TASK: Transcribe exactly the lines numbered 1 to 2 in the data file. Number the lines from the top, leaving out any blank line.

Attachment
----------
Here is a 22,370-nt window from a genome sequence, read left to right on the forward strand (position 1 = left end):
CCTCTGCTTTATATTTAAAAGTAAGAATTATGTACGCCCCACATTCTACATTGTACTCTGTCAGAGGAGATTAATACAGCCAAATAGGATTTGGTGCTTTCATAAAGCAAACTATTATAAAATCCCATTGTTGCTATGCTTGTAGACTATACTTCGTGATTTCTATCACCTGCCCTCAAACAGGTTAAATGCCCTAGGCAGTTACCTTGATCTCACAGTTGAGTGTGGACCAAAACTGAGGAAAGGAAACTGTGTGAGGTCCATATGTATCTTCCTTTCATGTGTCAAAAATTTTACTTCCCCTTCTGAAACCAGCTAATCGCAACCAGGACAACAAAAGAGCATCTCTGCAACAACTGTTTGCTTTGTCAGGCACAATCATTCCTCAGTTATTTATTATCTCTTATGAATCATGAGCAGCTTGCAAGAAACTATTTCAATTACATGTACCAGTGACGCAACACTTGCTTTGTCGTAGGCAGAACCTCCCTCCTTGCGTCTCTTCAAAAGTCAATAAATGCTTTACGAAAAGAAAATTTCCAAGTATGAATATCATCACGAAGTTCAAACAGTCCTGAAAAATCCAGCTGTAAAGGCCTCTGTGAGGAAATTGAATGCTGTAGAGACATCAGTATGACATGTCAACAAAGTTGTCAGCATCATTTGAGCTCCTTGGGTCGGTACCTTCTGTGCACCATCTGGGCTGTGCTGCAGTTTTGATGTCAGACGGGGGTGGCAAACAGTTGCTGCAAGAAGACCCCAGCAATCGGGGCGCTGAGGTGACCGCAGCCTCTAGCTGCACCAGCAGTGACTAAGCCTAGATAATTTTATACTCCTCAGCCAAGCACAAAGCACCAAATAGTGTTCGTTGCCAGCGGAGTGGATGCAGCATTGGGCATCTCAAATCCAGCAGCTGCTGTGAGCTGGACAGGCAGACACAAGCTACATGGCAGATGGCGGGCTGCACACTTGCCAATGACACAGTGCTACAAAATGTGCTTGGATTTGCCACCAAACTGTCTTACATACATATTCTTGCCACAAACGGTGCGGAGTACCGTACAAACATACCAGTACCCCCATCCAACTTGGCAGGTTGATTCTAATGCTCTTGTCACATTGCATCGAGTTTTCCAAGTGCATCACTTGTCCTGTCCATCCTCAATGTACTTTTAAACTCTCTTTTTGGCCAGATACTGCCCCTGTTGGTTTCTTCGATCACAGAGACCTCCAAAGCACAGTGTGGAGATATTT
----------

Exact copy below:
Here is a 22,370-nt window from a genome sequence, read left to right on the forward strand (position 1 = left end):
CCTCTGCTTTATATTTAAAAGTAAGAATTATGTACGCCCCACATTCTACATTGTACTCTGTCAGAGGAGATTAATACAGCCAAATAGGATTTGGTGCTTTCATAAAGCAAACTATTATAAAATCCCATTGTTGCTATGCTTGTAGACTATACTTCGTGATTTCTATCACCTGCCCTCAAACAGGTTAAATGCCCTAGGCAGTTACCTTGATCTCACAGTTGAGTGTGGACCAAAACTGAGGAAAGGAAACTGTGTGAGGTCCATATGTATCTTCCTTTCATGTGTCAAAAATTTTACTTCCCCTTCTGAAACCAGCTAATCGCAACCAGGACAACAAAAGAGCATCTCTGCAACAACTGTTTGCTTTGTCAGGCACAATCATTCCTCAGTTATTTATTATCTCTTATGAATCATGAGCAGCTTGCAAGAAACTATTTCAATTACATGTACCAGTGACGCAACACTTGCTTTGTCGTAGGCAGAACCTCCCTCCTTGCGTCTCTTCAAAAGTCAATAAATGCTTTACGAAAAGAAAATTTCCAAGTATGAATATCATCACGAAGTTCAAACAGTCCTGAAAAATCCAGCTGTAAAGGCCTCTGTGAGGAAATTGAATGCTGTAGAGACATCAGTATGACATGTCAACAAAGTTGTCAGCATCATTTGAGCTCCTTGGGTCGGTACCTTCTGTGCACCATCTGGGCTGTGCTGCAGTTTTGATGTCAGACGGGGGTGGCAAACAGTTGCTGCAAGAAGACCCCAGCAATCGGGGCGCTGAGGTGACCGCAGCCTCTAGCTGCACCAGCAGTGACTAAGCCTAGATAATTTTATACTCCTCAGCCAAGCACAAAGCACCAAATAGTGTTCGTTGCCAGCGGAGTGGATGCAGCATTGGGCATCTCAAATCCAGCAGCTGCTGTGAGCTGGACAGGCAGACACAAGCTACATGGCAGATGGCGGGCTGCACACTTGCCAATGACACAGTGCTACAAAATGTGCTTGGATTTGCCACCAAACTGTCTTACATACATATTCTTGCCACAAACGGTGCGGAGTACCGTACAAACATACCAGTACCCCCATCCAACTTGGCAGGTTGATTCTAATGCTCTTGTCACATTGCATCGAGTTTTCCAAGTGCATCACTTGTCCTGTCCATCCTCAATGTACTTTTAAACTCTCTTTTTGGCCAGATACTGCCCCTGTTGGTTTCTTCGATCACAGAGACCTCCAAAGCACAGTGTGGAGATATTT